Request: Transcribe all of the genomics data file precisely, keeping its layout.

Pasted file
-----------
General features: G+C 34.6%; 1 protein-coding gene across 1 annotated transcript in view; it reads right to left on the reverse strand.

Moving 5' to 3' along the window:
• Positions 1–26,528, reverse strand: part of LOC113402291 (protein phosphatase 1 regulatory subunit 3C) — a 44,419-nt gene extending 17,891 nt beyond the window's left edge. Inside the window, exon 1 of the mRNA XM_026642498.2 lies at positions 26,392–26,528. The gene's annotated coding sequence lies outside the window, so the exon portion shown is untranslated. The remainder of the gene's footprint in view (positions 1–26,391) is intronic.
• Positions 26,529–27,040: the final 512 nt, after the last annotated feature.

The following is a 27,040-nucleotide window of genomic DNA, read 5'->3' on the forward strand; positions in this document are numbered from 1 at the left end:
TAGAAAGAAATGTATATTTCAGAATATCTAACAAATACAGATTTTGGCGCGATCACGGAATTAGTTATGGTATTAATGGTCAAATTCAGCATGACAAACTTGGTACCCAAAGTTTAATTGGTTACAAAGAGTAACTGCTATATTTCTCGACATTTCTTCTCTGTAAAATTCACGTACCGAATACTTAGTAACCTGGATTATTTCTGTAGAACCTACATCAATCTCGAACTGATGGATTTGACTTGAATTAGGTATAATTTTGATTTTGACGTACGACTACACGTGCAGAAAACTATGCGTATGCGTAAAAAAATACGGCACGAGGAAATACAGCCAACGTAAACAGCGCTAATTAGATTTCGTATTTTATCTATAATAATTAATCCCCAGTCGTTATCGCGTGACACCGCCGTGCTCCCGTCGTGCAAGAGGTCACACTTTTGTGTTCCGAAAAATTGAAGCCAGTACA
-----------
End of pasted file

General features: G+C 34.6%; 1 protein-coding gene across 1 annotated transcript in view; it reads right to left on the reverse strand.

Moving 5' to 3' along the window:
• Positions 1–26,528, reverse strand: part of LOC113402291 (protein phosphatase 1 regulatory subunit 3C) — a 44,419-nt gene extending 17,891 nt beyond the window's left edge. Inside the window, exon 1 of the mRNA XM_026642498.2 lies at positions 26,392–26,528. The gene's annotated coding sequence lies outside the window, so the exon portion shown is untranslated. The remainder of the gene's footprint in view (positions 1–26,391) is intronic.
• Positions 26,529–27,040: the final 512 nt, after the last annotated feature.

The following is a 27,040-nucleotide window of genomic DNA, read 5'->3' on the forward strand; positions in this document are numbered from 1 at the left end:
TAGAAAGAAATGTATATTTCAGAATATCTAACAAATACAGATTTTGGCGCGATCACGGAATTAGTTATGGTATTAATGGTCAAATTCAGCATGACAAACTTGGTACCCAAAGTTTAATTGGTTACAAAGAGTAACTGCTATATTTCTCGACATTTCTTCTCTGTAAAATTCACGTACCGAATACTTAGTAACCTGGATTATTTCTGTAGAACCTACATCAATCTCGAACTGATGGATTTGACTTGAATTAGGTATAATTTTGATTTTGACGTACGACTACACGTGCAGAAAACTATGCGTATGCGTAAAAAAATACGGCACGAGGAAATACAGCCAACGTAAACAGCGCTAATTAGATTTCGTATTTTATCTATAATAATTAATCCCCAGTCGTTATCGCGTGACACCGCCGTGCTCCCGTCGTGCAAGAGGTCACACTTTTGTGTTCCGAAAAATTGAAGCCAGTACA